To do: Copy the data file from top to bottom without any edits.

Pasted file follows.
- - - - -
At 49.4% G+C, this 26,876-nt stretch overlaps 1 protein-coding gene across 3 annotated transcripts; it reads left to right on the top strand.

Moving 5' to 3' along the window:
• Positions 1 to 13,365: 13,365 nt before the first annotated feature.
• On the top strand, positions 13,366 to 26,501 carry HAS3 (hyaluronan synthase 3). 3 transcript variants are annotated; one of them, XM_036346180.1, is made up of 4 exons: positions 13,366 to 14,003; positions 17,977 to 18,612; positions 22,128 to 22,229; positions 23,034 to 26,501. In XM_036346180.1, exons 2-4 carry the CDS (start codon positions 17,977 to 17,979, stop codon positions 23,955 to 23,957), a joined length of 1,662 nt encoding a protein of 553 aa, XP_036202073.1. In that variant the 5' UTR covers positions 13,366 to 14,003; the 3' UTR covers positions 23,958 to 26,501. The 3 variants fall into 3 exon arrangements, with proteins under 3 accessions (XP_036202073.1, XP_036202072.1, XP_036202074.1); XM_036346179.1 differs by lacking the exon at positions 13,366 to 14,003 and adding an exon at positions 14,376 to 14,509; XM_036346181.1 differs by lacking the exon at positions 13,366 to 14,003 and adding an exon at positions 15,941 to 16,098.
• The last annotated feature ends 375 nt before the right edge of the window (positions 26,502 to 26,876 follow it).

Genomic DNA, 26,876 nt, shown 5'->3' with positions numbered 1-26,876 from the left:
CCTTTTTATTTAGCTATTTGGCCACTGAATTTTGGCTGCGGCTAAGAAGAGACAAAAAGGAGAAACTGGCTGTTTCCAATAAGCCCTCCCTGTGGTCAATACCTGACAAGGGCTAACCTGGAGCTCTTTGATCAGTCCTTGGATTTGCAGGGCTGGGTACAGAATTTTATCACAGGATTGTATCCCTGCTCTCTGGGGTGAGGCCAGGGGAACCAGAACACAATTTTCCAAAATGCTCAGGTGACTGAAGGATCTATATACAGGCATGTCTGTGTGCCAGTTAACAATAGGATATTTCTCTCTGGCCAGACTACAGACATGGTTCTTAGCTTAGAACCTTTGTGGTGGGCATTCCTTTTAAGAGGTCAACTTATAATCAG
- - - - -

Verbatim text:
At 49.4% G+C, this 26,876-nt stretch overlaps 1 protein-coding gene across 3 annotated transcripts; it reads left to right on the top strand.

Moving 5' to 3' along the window:
• Positions 1 to 13,365: 13,365 nt before the first annotated feature.
• On the top strand, positions 13,366 to 26,501 carry HAS3 (hyaluronan synthase 3). 3 transcript variants are annotated; one of them, XM_036346180.1, is made up of 4 exons: positions 13,366 to 14,003; positions 17,977 to 18,612; positions 22,128 to 22,229; positions 23,034 to 26,501. In XM_036346180.1, exons 2-4 carry the CDS (start codon positions 17,977 to 17,979, stop codon positions 23,955 to 23,957), a joined length of 1,662 nt encoding a protein of 553 aa, XP_036202073.1. In that variant the 5' UTR covers positions 13,366 to 14,003; the 3' UTR covers positions 23,958 to 26,501. The 3 variants fall into 3 exon arrangements, with proteins under 3 accessions (XP_036202073.1, XP_036202072.1, XP_036202074.1); XM_036346179.1 differs by lacking the exon at positions 13,366 to 14,003 and adding an exon at positions 14,376 to 14,509; XM_036346181.1 differs by lacking the exon at positions 13,366 to 14,003 and adding an exon at positions 15,941 to 16,098.
• The last annotated feature ends 375 nt before the right edge of the window (positions 26,502 to 26,876 follow it).

Genomic DNA, 26,876 nt, shown 5'->3' with positions numbered 1-26,876 from the left:
CCTTTTTATTTAGCTATTTGGCCACTGAATTTTGGCTGCGGCTAAGAAGAGACAAAAAGGAGAAACTGGCTGTTTCCAATAAGCCCTCCCTGTGGTCAATACCTGACAAGGGCTAACCTGGAGCTCTTTGATCAGTCCTTGGATTTGCAGGGCTGGGTACAGAATTTTATCACAGGATTGTATCCCTGCTCTCTGGGGTGAGGCCAGGGGAACCAGAACACAATTTTCCAAAATGCTCAGGTGACTGAAGGATCTATATACAGGCATGTCTGTGTGCCAGTTAACAATAGGATATTTCTCTCTGGCCAGACTACAGACATGGTTCTTAGCTTAGAACCTTTGTGGTGGGCATTCCTTTTAAGAGGTCAACTTATAATCAG